Colts at New York Jets
Kickoff: 1 p.m. Sunday at MetLife Stadium
TV: WANE, Ch. 15
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INDIANAPOLIS – Reggie Wayne's return to Indianapolis was a godsend for the Colts. No wonder he has some disciples.
Dwayne Allen looks nothing like Wayne. Allen is a 6-foot-3, 255-pound tight end. He could bench-press Wayne.
T.Y. Hilton looks nothing like Wayne, either. Hilton is 5-9, allegedly 183 pounds. He could fit in Wayne's lunch box, or at least his locker.
Yet the big man and the little guy both consider Wayne the gold standard when it comes to the pure art of catching a football. Given Wayne's 13-catch, 212-yard, game-winning show against the Green Bay Packers last week, it's no wonder he has followers. Of course, those followers came long before the latest great Wayne game.
“I don't try to do what Reggie does in any way,” Allen said. “(But) on game day and definitely in practice, any tips I can get from him, I steal from him. I look at him as far as his catching routine in practice. Then he goes out and plays lights out, anything that's coming his way, he's coming down with it.”
Wayne and the Colts (2-2) will play at the New York Jets at 1 p.m. Sunday in MetLife Stadium.
There's little question that Colts quarterback Andrew Luck has leaned heavily on Wayne. Wayne has a team-high 36 catches for 506 yards and two touchdowns.
As Luck goes into New York, however, he'll face a Jets defense intent on trying to take away, or somewhat limit, Wayne's opportunities. That means one of two things: Either Luck will keep going to Wayne anyway, perhaps forcing things and risking interceptions, or he'll need to mix things up even more with Allen, Hilton, Donnie Avery and Coby Fleener.
Given Luck's intelligence, I'd lean toward him looking for alternatives if and when Wayne is being smothered.
Allen and Hilton would be the next-best choices.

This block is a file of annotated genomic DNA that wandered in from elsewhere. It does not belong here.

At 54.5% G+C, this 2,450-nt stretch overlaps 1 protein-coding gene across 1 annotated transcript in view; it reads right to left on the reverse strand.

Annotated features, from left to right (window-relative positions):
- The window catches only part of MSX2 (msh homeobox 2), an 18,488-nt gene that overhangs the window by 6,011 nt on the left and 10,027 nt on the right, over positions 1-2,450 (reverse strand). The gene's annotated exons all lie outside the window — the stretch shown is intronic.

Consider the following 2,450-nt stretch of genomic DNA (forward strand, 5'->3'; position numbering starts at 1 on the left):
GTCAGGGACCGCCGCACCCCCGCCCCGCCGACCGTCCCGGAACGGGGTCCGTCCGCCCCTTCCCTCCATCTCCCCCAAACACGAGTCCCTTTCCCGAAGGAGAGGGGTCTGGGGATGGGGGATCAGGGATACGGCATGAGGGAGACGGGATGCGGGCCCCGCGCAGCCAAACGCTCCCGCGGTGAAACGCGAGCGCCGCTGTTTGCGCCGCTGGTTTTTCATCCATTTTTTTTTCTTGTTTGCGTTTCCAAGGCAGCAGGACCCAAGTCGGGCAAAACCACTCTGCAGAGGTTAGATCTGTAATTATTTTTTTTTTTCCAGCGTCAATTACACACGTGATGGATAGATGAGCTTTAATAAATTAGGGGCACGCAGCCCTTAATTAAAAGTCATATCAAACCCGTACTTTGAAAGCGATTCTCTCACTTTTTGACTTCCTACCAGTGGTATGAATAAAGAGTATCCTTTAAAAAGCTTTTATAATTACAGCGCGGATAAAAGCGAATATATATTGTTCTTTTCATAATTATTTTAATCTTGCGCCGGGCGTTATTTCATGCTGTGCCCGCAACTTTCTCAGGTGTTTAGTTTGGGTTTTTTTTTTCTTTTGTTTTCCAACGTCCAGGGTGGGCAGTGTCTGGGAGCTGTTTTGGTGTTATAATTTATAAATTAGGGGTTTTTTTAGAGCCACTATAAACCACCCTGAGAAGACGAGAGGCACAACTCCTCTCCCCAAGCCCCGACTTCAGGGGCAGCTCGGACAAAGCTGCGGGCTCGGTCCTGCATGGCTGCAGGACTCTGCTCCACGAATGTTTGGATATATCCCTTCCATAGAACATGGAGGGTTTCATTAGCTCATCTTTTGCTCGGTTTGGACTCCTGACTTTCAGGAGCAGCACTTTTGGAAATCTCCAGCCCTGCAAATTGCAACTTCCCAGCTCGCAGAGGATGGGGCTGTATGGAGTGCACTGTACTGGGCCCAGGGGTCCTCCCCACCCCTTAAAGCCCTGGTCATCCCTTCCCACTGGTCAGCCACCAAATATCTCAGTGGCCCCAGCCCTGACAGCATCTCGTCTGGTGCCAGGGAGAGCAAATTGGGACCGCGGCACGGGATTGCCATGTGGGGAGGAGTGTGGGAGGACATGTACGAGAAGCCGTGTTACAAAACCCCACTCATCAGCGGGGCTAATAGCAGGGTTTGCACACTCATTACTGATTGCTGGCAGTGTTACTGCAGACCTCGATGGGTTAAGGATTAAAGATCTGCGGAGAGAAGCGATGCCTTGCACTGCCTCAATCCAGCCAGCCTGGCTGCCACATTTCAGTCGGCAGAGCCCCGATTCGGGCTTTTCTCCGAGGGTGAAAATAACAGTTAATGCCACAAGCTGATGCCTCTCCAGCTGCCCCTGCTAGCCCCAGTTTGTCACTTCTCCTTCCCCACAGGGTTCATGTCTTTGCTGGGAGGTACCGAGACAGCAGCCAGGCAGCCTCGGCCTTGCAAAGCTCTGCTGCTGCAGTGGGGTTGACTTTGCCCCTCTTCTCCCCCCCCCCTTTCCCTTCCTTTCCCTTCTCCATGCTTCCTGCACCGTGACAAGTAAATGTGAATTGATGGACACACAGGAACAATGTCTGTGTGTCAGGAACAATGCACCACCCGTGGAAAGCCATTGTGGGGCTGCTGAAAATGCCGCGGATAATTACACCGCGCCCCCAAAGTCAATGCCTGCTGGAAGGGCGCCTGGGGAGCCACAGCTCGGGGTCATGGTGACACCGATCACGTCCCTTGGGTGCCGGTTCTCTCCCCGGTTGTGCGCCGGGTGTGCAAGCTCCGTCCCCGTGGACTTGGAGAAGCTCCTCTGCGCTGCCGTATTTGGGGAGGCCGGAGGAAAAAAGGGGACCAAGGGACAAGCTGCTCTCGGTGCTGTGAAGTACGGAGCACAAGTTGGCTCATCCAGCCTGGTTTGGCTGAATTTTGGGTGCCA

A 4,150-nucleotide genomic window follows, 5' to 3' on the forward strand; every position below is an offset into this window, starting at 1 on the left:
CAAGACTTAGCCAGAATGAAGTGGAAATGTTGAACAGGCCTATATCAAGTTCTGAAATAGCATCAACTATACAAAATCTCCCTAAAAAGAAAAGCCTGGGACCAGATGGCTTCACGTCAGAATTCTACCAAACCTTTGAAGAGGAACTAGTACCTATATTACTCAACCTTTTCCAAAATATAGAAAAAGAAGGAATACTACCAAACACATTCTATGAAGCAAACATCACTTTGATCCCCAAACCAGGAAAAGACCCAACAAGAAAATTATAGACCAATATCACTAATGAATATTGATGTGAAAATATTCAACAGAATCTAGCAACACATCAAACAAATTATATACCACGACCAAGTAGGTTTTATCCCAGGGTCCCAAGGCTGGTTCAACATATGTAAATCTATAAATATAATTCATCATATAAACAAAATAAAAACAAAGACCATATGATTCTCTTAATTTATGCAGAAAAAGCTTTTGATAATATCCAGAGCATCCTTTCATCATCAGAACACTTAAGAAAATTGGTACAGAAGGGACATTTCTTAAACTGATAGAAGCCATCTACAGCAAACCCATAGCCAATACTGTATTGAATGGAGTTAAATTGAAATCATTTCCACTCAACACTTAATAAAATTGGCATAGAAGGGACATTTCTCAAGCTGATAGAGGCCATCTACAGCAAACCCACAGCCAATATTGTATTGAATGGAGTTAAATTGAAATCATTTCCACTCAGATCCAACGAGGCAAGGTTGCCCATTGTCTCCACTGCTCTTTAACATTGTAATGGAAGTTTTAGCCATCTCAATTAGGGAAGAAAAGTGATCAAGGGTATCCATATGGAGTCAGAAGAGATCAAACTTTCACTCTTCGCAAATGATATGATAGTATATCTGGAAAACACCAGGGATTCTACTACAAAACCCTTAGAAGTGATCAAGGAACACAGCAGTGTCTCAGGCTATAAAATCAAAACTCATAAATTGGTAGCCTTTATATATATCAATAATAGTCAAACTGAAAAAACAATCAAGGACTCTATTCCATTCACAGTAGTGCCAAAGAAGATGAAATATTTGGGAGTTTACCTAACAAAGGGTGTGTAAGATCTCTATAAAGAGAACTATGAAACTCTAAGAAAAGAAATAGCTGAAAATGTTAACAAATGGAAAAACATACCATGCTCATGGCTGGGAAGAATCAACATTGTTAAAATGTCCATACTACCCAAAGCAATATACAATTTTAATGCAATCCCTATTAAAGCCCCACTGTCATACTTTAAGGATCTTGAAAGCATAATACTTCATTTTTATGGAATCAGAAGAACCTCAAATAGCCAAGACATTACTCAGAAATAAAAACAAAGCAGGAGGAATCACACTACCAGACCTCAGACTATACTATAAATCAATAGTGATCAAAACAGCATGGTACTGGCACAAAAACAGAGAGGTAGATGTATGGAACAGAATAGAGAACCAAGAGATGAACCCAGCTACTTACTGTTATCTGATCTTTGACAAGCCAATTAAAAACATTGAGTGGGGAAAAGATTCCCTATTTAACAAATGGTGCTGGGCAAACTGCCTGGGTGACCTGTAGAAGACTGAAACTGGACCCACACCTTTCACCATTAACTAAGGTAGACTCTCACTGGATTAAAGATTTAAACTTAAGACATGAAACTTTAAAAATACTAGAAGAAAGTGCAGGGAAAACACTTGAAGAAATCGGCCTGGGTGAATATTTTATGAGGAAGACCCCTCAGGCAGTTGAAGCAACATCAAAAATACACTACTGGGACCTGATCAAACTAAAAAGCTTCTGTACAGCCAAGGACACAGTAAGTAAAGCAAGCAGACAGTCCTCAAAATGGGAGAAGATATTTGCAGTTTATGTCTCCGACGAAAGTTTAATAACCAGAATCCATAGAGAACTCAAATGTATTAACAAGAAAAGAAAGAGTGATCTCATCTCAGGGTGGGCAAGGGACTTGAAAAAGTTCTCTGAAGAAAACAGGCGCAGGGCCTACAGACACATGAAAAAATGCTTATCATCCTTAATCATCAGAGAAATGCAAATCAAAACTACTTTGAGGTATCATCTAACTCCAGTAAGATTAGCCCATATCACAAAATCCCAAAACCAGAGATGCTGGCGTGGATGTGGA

Allen has shown fairly soft hands for a tight end. He has 10 catches for 76 yards and a pair of touchdowns. He's surprisingly nimble for a man of his size, yet has the type of power to fight through tacklers and come up with plays in traffic.
Allen and Fleener (13 catches, 139 yards) were expected to provide the type of quality tight end receiving production that seems to be increasing.
“Progressively, our roles have grown bigger and bigger and I think that's the way they wanted it to be,” Allen said. “Coming into this offense, the tight end has a lot of jobs. If coach (Bruce) Arians put everything on us in the beginning, I don't think we have progressed as far.”
Hilton, meanwhile, looks to be on his way to push Avery as the No.2 wide receiver. Avery is more experienced and is second (albeit distantly) to Wayne with 17 catches for 198 yards. Hilton has eight catches for 165 yards (a team-best 20.6 yards per reception).
Hilton was inactive for the first game and played little against Minnesota, but caught four passes for 113 yards against Jacksonville to become the NFL's first rookie receiver this season to break 100 yards. He caught three passes for 37 yards against the Packers, including a big catch late in the game.
The Colts' increased use of the no-huddle suits Hilton well. He says he's more comfortable with the no-huddle than a more deliberate approach.
“A lot of things are coming into play (on offense),” Hilton said. “Watching film is helping a lot, especially with a great guy like Reggie Wayne, who helps us out. Play-calling is becoming much easier, the playbook's becoming much smaller. The game is slowing down for me and the rest of the team.
“The more you study, the more the game slows down,” Hilton said.
The more Colts receivers of all shapes and sizes study Wayne, the more likely they'll be to see Luck's passes coming their way.